The present invention relates to transmission and reception of data embedded in a television signal, and more particularly, to an automated method and apparatus for transmitting multiple channel maps in a television signal and downloading the channel map corresponding to the particular television service used by the viewer.
In the field of television broadcasting, radio-frequency (“RF”) spectrum allocations are used to define the manner in which the RF spectrum is to be occupied by the television transmission. By way of example, in the United States, television transmissions are divided into two frequency ranges referred to as very-high-frequency (VHF) and ultra-high-frequency (UHF) regions. The VHF region lies roughly in the frequency range of 40 MHz to 200 MHz, while the UHF region extends from about 470 MHz to almost 1.0 GHz. The precise channel and bandwidth assignments include 68 channels, each occupying 6 MHz.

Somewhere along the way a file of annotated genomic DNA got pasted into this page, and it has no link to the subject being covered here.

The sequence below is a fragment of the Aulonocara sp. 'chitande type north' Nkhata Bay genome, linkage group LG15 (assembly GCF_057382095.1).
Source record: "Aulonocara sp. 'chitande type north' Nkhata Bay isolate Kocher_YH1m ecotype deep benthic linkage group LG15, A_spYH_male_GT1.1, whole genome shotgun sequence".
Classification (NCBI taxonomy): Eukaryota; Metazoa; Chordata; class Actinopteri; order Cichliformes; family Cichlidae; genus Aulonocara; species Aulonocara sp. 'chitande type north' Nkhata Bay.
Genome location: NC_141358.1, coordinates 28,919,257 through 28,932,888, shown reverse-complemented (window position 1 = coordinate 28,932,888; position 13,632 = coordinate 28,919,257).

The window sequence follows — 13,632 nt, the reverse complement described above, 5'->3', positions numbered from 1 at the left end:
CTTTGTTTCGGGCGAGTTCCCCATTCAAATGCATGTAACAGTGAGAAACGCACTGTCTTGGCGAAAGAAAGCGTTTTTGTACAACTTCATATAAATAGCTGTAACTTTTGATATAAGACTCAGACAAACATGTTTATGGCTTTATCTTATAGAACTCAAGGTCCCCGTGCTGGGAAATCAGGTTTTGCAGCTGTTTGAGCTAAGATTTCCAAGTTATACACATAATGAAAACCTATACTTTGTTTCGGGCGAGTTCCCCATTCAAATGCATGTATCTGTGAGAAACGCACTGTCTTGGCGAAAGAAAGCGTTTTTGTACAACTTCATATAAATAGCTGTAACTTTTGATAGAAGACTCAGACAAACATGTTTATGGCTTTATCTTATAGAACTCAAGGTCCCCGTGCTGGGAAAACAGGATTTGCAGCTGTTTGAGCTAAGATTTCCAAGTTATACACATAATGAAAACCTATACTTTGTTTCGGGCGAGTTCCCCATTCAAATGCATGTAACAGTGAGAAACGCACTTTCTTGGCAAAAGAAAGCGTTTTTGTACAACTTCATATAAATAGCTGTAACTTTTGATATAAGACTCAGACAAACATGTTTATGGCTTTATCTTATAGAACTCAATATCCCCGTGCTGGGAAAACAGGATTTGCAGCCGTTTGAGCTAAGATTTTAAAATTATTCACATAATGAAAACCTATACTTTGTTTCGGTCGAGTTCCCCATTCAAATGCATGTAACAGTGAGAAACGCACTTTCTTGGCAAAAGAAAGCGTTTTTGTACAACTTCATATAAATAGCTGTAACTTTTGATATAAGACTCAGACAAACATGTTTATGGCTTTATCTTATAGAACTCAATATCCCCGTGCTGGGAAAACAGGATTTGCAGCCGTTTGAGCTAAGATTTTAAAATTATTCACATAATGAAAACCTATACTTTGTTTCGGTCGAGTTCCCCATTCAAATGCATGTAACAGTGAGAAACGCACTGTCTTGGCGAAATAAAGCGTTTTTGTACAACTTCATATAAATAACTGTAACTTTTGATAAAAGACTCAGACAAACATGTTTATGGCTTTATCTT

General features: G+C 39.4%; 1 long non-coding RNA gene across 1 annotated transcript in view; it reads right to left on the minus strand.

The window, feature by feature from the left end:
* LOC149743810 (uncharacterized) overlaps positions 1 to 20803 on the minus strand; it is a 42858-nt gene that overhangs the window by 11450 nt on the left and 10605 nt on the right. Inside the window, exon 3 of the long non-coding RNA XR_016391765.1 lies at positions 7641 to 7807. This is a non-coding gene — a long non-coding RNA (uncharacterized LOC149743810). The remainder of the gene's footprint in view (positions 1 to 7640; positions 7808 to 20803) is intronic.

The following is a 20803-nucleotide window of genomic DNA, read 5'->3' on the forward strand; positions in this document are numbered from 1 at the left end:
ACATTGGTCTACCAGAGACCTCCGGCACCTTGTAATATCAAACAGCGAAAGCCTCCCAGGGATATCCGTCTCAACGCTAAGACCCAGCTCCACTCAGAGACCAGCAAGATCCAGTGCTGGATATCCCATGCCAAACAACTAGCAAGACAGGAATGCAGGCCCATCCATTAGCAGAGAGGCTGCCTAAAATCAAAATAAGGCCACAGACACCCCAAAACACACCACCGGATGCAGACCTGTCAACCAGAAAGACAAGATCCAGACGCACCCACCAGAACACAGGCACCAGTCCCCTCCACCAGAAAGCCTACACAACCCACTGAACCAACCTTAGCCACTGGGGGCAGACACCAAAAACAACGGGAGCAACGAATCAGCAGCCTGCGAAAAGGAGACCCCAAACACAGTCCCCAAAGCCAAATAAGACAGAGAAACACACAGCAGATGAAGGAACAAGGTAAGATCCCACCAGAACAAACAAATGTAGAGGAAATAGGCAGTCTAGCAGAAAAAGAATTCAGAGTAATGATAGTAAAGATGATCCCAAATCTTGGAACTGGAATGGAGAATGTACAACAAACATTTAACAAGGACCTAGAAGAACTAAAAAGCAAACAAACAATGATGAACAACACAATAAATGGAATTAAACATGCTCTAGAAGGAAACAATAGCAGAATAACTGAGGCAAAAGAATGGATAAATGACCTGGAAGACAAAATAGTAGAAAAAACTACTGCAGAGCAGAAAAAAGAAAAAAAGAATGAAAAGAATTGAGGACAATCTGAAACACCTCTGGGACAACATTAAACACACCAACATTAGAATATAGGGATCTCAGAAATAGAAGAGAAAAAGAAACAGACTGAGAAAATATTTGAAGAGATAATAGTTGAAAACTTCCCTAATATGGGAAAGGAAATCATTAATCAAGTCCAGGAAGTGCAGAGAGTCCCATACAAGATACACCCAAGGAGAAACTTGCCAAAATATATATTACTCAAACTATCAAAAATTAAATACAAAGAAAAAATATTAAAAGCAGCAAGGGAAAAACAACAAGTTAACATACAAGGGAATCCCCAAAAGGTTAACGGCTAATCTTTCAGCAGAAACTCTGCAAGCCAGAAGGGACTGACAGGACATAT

Each television broadcast station (“television station”) occupies one channel on the RF spectrum. These channel allocations, however, vary depending upon the particular television service, i.e., satellite transmission, cable service, and over-the-air broadcasts, used by the viewer and the specific geographic area of service. Moreover, each cable service will generally have its own allocations of channels. The table that relates these television stations to their respective channel allocations for any particular television service is sometimes referred to as a channel map.